Archive for March, 2012


Teensavers loves to see these oops stories.

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A teen accused of stealing an iPhone from school faces further charges, after the police tracked the teen to his home and found a drug stash of heroin.

It happened in New Canaan, CT. The phone was reported stolen, and school officials along with authorities reviewed school security video at the time of the theft.

When authorities went to the boy’s home six days later armed with a search warrant, they discovered his heroin habit and stash. They also found residue from marijuana and distributing supplies and a scale.

The bust may be the final step in getting this kid some help. It sounds like in addition to his selling drugs to support his habit, he was also turning to stealing to support it. Now that alleged phone theft could lead him toward the path of recovery. I’m sure if he took that phone, he never thought it would leave to a police raid, and his drug habit being found out.

It reminds me of a story last year in which a blogger was standing in the kitchen with his wife and his phone rang. The caller ID identified that it was his wife’s phone. Puzzled, he looked at his wife then answered the phone. They figured out that the phone was in the family car and their teen was driving it. The phone had wedged between the seats and accidentally dialed the parents. Turns out, they heard their teen driving up and down the street asking for perks. He was looking for percocet.

They were able to get their teen help because of that accidental phone call. Hopefully, if this teen is found guilty, he will get help as well.

25 years ago, “Ferris Bueller’s Day Off” hit theaters. The movie detailed the story of three teens who have an adventurous day playing hooky. But despite some deception with faking an illness, and a little joyriding in a classic car, the kids sat at a baseball game, went to a parade, and enjoyed a gourmet meal. They didn’t ditch class to raid the liquor cabinet and they weren’t doped up at the Cubs game. Abe Froman wouldn’t even frown on their the behavior of these 17-year-olds. The movie is a classic, and aside from Charlie Sheen’s jail-bound character, which was a great foreshadow of how his real-life would be, the kids stay out of trouble.

How times have changed.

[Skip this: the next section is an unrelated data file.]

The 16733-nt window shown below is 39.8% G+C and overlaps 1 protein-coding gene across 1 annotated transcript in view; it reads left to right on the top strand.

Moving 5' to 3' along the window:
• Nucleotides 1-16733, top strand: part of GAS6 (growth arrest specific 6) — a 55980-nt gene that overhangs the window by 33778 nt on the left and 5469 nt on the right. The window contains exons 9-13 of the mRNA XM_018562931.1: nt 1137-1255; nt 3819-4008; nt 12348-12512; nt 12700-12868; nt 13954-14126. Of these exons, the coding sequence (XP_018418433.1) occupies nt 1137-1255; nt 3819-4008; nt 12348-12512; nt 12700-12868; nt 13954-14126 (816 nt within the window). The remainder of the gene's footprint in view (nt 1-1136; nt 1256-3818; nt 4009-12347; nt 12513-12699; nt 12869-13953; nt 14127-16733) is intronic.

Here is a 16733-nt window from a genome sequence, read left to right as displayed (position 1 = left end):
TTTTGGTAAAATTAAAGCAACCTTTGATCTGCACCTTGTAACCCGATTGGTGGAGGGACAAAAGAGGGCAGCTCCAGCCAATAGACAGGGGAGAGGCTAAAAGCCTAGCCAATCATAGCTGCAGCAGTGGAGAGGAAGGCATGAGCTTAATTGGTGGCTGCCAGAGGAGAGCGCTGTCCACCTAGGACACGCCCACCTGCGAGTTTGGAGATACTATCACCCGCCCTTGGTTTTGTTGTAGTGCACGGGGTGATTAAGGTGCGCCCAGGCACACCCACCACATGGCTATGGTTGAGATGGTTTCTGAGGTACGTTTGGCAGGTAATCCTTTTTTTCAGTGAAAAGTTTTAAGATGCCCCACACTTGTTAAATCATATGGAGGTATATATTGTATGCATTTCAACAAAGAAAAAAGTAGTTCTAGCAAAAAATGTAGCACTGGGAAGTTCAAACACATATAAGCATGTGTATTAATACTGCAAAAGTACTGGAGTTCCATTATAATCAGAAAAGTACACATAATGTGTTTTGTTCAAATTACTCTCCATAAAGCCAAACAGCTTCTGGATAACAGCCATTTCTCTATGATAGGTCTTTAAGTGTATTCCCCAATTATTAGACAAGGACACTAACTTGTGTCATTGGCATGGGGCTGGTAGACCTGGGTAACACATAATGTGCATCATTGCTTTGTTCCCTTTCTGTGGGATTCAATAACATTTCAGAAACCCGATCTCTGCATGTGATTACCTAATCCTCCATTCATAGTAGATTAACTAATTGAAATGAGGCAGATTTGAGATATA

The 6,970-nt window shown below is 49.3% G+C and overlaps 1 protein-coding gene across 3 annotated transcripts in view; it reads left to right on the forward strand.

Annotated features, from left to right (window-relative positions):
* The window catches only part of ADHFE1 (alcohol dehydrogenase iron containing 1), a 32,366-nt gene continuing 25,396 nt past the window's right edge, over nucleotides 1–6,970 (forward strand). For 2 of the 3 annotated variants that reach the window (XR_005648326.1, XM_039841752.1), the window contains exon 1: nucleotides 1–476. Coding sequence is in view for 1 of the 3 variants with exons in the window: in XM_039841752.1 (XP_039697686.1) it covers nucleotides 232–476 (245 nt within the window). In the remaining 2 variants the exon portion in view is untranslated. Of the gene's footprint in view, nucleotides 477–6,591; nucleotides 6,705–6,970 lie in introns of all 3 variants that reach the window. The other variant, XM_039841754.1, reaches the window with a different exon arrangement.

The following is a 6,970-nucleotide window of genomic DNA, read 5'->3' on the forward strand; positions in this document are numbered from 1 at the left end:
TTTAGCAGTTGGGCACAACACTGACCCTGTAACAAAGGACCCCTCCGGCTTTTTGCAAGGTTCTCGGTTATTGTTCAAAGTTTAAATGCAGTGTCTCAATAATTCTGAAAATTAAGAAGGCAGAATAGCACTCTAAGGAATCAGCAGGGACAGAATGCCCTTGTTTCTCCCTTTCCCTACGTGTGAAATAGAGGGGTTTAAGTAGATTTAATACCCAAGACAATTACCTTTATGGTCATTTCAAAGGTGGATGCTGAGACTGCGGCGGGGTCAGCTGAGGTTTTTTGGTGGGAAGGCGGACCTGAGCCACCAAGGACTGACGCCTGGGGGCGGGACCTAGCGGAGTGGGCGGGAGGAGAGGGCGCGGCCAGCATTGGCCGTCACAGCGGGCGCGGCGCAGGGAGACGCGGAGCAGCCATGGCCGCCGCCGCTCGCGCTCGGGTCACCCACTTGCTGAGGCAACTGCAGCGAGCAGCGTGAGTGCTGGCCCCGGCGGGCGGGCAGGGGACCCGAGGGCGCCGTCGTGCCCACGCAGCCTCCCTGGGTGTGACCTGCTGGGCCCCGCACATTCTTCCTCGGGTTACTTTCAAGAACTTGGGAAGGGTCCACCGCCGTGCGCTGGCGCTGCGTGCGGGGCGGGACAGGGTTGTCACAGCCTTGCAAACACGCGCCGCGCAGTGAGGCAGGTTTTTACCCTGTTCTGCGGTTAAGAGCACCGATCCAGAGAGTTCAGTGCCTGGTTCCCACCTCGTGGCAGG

Behind the laughs of the new movie “Project X”, is a serious subject.

It centers around three high schoolers who try to throw the greatest birthday bash of all-time. Who knew that the 17th birthday was the one designated to be celebrated with alcohol, drugs, and nudity? And of course, when nearly 2,000 kids show up, chaos ensues.

This antics in this movie could make the characters in “Old School” blush.

While the movie is rated R, kids who are younger than 18 will undoubtedly sneak into theaters to get a look at this movie, which in trailers looks somewhat funny.

But what message will teens take away from this? If you have a party loaded with alcohol and drugs, you can get laid easily? Funny stuff happens when you are drunk and high?

Moviegoers will likely enjoy this film, and given the fact that good comedies don’t come around very often, it could become the next classic comedy.

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But parents need to remember to talk to their kids about drugs and alcohol after they’ve seen this movie. Oscar Wilde once said “Life imitates Art far more than Art imitates Life.” So while this movie may not be a portrayal of how high school teens typically act, it could inspire them to throw a bash like this.

And if they do, they might find that they don’t need a flame-thrower to get burned.

New Jersey’s Attorney General has had enough.

Jeffrey Chiesa says that the states ban on synthetic marijuana is so serious, that they will prosecute anyone possessing or using the substance as if they were using the real deal.

“Today we are ending this dangerous game played by drug dealers,” Chiesa said at a news conference.

He told the public that there are no gray areas, selling or distributing these substances is crystal clear, “We are making unambiguously clear that, if a synthetic chemical is being sold because it mimics the effects of marijuana, the dealer is committing a crime.”

New Jersey is the fourth state to criminalize any variation of the products, known by many names, such as k2, spice, ivory wave, and bath salts.

The chemicals have hundreds of  400 variations and are considered a controlled and dangerous substance on par with cocaine or heroin.  Manufacturing, selling, or possessing the drugs is now a third-degree crime.  The maximum sentence is five years in prison and $25,000 in fines.

If you are unfamiliar with the products, teen are ingesting them as a way to get around using marijuana, which can be detected in drug tests.   The products are some kind of herb and sprayed or soaked in a chemical solution that mimics the effects of marijuana.

Numerous kids have died using these products, and thousands more have been sickened by them.  They report hallucinations, chest pains, and heart issues.

Parents need to talk to their children about the dangers of these products, as sellers continue to stock their store shelves with them in nearly every state.    And while police have stepped up their enforcement, it’s virtually impossible to confiscate all pieces of these products.